When you need to use your grease gun you need it to work! But why are there so many issues with grease guns leaking? Not pumping? And creating a giant mess? To answer these questions and make sure you are greasing trouble free let’s identify the different parts that make up a grease gun.
Not only will this help you prepare for use, but a proper understanding of your grease gun will help you increase its lifespan, ensuring you are equipped long into the future.
Look the diagram of a standard grease gun.
This style of grease gun has been around since the early 1900s and hasn’t changed much. The main parts that create problems for people are the grease tube (messy), plunger, spring, and follower rod and follower handle. To use this grease gun:
- The follower rod is pulled back and locked in the back position.
- The barrel is unscrewed from the head.
- The old grease tube is removed and a new one is inserted.
- The barrel is screwed back into the head.
- The follower rod is unlocked and pressed all the way down.
- Air may have to be bled out through a bleeder valve or by loosening the head from the barrel.
The problem with this old style of grease gun is that grease will leak past the plunger, down around the spring, and eventually leak out of the barrel around the follower rod.
Lube-Shuttle® Grease Gun
Here is the anatomy of a Lube-Shuttle® grease gun.
This grease gun was designed in the early 2000s and has eliminated the problems found with standard grease guns. You will notice there is not spring, follower rod, or plunger. The head of the lube-shuttle® grease gun is threaded, and the cartridge is threaded as well. Therefore, the cartridge threads into the grease gun and the barrel does not have to be removed.
The other huge advantage of this greasing system is that the cartridge is sealed by a follower plate and will never leak! To load this grease gun here what you need to do:
- Unthread the old grease cartridge.
- Remove the cap from the new cartridge.
- Push up on the follower plate until ¼ inch of grease is up past the threads of the cartridge (this primes the system and eliminates air gaps)
- Thread the cartridge into the grease gun.
- Start greasing!
Here is a video showing a tube change in both the old style and lube-shuttle® systems: https://www.youtube.com/watch?v=qUMd4oQ9hxk
Let’s cover some frequently asked questions about grease guns and their components
1. How Do Grease Guns Work?
Grease gun differ slightly depending on the type of device you’ve chosen to use, but the basic premise is a mechanical pump is being used to pump grease into a joint or bearing through a grease fitting.
Typically, grease guns have a range of pressure outputs for greasing different types of machinery and vehicles such as tractors, construction equipment or automobiles.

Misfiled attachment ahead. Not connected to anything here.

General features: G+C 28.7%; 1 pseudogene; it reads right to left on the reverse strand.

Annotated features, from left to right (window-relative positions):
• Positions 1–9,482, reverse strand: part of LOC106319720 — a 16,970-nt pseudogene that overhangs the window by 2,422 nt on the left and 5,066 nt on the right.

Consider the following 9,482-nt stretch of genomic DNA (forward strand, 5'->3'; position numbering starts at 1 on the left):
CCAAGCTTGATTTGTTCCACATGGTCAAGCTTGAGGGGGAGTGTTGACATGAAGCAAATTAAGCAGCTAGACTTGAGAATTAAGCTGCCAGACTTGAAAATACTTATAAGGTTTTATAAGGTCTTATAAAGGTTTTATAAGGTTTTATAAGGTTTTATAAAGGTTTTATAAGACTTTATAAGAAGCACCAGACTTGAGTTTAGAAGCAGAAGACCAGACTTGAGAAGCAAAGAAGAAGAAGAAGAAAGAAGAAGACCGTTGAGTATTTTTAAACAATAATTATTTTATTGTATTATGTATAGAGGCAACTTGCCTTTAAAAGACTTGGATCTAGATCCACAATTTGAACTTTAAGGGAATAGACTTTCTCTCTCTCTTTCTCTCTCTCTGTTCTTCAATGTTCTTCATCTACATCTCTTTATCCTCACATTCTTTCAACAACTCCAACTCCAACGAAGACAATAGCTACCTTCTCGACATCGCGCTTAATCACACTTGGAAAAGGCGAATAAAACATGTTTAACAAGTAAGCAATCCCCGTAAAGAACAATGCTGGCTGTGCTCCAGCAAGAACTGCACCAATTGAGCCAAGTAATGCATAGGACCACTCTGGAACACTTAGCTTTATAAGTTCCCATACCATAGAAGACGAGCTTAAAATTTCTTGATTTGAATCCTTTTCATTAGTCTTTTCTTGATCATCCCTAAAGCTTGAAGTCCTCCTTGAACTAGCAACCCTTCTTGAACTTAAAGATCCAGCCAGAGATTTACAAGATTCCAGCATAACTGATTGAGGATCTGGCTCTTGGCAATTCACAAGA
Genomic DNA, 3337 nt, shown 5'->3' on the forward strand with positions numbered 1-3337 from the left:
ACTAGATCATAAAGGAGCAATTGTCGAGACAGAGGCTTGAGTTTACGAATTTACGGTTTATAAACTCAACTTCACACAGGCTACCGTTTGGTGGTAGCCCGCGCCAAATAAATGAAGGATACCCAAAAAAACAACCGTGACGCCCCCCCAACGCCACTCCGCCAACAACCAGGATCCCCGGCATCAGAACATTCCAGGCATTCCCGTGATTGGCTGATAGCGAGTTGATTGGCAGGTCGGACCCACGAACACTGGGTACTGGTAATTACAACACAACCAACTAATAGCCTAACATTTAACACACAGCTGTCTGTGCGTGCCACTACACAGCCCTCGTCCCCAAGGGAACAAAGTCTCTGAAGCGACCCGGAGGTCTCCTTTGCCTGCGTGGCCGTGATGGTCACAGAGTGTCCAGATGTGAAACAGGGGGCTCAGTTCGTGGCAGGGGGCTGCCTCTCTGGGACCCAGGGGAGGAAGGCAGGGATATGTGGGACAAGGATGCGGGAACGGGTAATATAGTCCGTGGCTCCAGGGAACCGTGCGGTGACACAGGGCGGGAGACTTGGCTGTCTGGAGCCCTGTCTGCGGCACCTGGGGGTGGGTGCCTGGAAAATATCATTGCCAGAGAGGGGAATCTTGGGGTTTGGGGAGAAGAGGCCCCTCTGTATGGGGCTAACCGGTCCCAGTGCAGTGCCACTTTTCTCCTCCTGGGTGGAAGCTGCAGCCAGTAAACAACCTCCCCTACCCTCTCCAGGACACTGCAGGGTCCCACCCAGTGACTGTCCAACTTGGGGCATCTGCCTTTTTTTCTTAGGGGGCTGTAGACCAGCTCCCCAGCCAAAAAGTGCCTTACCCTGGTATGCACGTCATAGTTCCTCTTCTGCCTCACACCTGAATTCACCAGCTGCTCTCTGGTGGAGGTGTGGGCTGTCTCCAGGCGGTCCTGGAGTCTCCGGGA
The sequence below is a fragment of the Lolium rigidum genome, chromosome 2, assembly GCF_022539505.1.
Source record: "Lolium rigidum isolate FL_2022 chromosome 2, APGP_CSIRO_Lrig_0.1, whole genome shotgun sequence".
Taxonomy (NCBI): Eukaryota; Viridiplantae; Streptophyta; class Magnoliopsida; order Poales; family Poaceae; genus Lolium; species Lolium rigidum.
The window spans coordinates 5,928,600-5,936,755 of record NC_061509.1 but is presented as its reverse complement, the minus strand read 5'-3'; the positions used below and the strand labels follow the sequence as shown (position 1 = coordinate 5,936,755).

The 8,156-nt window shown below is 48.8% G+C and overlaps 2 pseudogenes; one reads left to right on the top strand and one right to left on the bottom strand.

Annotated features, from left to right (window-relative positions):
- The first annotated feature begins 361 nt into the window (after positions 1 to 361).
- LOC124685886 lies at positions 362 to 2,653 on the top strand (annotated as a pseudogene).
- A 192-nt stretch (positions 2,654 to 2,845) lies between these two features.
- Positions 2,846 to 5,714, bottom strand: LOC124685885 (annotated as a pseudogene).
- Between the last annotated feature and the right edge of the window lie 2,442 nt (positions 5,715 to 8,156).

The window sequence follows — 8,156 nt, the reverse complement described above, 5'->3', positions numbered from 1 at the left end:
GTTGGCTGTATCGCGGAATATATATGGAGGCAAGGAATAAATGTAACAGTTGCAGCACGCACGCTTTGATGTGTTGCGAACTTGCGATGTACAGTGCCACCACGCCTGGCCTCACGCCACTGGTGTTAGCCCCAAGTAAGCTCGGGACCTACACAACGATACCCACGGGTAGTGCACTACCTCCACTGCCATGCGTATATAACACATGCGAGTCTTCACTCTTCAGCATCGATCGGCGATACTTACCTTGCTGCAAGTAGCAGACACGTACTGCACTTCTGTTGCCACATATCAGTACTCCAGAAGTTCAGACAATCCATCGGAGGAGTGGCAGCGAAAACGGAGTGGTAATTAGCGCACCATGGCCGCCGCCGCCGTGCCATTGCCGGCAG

2. What Are the Three Types of Grease Guns?
There are three types of devices that are commonly found in greasing kits.
Manual grease guns work on good old physical power. They are operable by either one or two hands, and are a perfect option for homeowners, hobby farmers, and people who perform occasional greasing.
These are airpower grease guns and work nicely in shops or garages where you are always close to an air compressor.
A battery-powered gun works like the pneumatic but has no cord – allowing you to work flexibly in a wide range of environments with no air or electrical outlets, or out on a job.
3. How Can I Improve My Grease Gun?
There are some key components to upgrading a grease gun that allow you greater use. These parts include different types of couplers such as:
- safeLOCK locking grease coupler
- 90-degree couplers
- driveshaft couplers
- safeLOCK long reach locking coupler
These options or upgrades can make it easier to grease driveshafts, PTO shafts, wheel bearings, and hard to reach fittings. Locking couplers ensure you don’t have to hold onto the coupler.
Is your current hose to short? To long? Or is a rigid pipe and you are looking for flexibility? Check out hose options to make sure you have the right set up for your equipment.
We typically recommend a 20inch hose for most greasing situations. If the hose is much shorter you must hold the grease gun closer to the fitting and that can be impossible when greasing hard to reach fittings.
4. What Do I Need to Know About Grease Gun Safety?
Take Care of Your Grease Gun
Unnecessary pressure can cause serious damage. Guns can deliver up to 15,000 psi and it’s important to know the right amount of pressure to apply to protect your machinery, your grease gun, and yourself.
Have Caution When Applying Grease
Not knowing how to precisely measure greasing can lead to damaged seals, fluid friction, and unwanted consumption.
Proceeding with caution can help you protect your machinery and avoid making mistakes. If you find yourself in any doubt about the capability of your grease gun in fixing a problem, be sure to consult one of our experts.